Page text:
Case Report

Forensic Science, Medicine, and Pathology

, Volume 5, Issue 4, pp 307-312

First online:

Retinal hemorrhages associated with meningitis in a child with a congenital disorder of glycosylation

  • Beng Beng OngAffiliated withForensic Pathology, Forensic and Scientific Services Email author 
  • , Glen A. GoleAffiliated withUniversity of Queensland Discipline of Paediatrics and Child Health, Royal Children’s Hospital
  • , Thomas RobertsonAffiliated withDeparment of Pathology, Royal Brisbane and Women’s Hospital
  • , James McGillAffiliated withDepartment of Metabolic Medicine, Royal Children’s Hospital
  • , Danny de LoreAffiliated withDepartment of Metabolic Medicine, Royal Children’s Hospital
  • , Maree CrawfordAffiliated withChild Advocacy Unit Service, Royal Children’s Hospital

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A 9-month old infant presented in a state of shock to a district hospital. She was subsequently referred to the regional tertiary hospital. On admission, bruises were noted on the vertex of the skull. Retinal hemorrhages were present on ophthalmological examination. CT scan of the brain showed poor grey–white matter differentiation with apparent frontoparietal fractures of the skull. Her case was subsequently referred to the relevant authorities as it was suspicious for nonaccident injury (NAI). Her condition deteriorated and she died the next day. Postmortem examination showed that the bruises on the vertex were caused by rapid widening of the sutures of the skull, caused by rising intracranial pressure. There was no skull fracture or evidence of trauma. Histological examination of the brain showed meningitis which had extended to the optic nerve sheath. Hemorrhages were noted in the retinas as well as the optic nerve sheath. An incidental congenital disorder of glycosylation (CDG) was diagnosed on brain histology and confirmed by metabolic tests. Retinal hemorrhages are known to occur in head injuries especially in association with NAI. In this case, suspicion of NAI was further augmented by the presence of apparent bruises on the head. The full postmortem examination showed no evidence of injuries and instead showed that the child was suffering from meningitis. Blood culture grew Group A Streptococcus pyogenes. The underlying mechanisms for such a presentation and the association with CDG are discussed.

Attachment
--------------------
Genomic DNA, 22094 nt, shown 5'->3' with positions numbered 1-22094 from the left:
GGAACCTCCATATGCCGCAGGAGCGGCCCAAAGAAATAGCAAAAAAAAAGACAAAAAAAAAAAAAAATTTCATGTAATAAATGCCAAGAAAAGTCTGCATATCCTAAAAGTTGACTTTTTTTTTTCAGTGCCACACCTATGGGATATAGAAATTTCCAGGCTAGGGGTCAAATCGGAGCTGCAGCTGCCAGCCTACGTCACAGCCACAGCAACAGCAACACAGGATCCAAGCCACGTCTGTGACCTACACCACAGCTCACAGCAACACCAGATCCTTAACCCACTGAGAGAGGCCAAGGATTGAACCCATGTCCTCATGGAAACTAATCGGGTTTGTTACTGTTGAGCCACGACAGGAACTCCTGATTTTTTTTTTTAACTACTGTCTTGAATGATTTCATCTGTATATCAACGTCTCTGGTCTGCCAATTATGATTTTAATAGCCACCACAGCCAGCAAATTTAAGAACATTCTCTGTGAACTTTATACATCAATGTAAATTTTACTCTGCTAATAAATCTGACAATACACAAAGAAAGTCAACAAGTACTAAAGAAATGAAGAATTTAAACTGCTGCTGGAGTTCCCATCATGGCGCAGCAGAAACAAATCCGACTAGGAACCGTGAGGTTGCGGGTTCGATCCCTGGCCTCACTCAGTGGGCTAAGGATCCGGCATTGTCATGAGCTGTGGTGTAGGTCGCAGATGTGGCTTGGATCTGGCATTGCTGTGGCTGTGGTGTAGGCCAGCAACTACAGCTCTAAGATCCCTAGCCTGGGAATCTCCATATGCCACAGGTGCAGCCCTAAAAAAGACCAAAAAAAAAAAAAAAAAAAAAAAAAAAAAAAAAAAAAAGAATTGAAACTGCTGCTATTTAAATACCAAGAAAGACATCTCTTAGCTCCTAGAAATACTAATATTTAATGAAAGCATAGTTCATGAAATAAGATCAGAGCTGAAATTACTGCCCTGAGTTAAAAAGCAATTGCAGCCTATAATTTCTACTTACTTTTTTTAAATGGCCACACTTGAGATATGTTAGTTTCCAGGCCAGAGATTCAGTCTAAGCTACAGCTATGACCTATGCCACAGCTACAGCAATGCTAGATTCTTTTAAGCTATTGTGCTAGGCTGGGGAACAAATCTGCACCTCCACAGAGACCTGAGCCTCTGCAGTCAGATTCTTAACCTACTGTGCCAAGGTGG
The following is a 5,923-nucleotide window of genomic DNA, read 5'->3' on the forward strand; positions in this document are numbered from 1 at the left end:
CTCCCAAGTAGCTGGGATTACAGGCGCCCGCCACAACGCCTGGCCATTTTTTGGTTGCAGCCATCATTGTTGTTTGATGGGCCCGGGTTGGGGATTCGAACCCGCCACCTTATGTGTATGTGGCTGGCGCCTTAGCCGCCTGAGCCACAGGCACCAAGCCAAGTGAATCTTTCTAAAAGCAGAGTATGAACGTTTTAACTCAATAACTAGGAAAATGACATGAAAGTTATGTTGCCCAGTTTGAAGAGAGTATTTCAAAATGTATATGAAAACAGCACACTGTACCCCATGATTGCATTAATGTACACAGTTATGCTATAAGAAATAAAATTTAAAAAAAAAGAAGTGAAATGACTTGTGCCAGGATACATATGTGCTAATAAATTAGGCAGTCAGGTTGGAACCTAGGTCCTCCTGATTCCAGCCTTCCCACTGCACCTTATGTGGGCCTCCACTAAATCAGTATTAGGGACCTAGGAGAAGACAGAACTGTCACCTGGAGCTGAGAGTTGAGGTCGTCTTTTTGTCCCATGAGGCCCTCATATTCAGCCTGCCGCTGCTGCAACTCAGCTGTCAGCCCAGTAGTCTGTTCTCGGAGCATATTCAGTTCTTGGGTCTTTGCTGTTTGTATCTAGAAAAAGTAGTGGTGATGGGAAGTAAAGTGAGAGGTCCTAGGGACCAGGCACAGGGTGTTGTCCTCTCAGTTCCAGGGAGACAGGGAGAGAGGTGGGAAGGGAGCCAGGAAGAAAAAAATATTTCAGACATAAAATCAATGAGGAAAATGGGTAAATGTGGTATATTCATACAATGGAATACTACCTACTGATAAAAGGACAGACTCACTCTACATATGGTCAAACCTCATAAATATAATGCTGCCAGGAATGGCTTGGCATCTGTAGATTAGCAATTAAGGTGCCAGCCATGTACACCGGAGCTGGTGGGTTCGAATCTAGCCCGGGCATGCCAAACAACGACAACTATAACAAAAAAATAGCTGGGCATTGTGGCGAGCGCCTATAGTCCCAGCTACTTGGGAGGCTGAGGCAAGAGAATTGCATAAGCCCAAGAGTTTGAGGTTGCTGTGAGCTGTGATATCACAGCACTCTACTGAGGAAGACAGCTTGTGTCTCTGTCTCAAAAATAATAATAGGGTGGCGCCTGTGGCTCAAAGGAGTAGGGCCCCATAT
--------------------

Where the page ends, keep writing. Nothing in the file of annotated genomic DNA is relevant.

Forensic pathology Non-accidental injury Retinal hemorrhages Meningitis Congenital disorder of glycosylation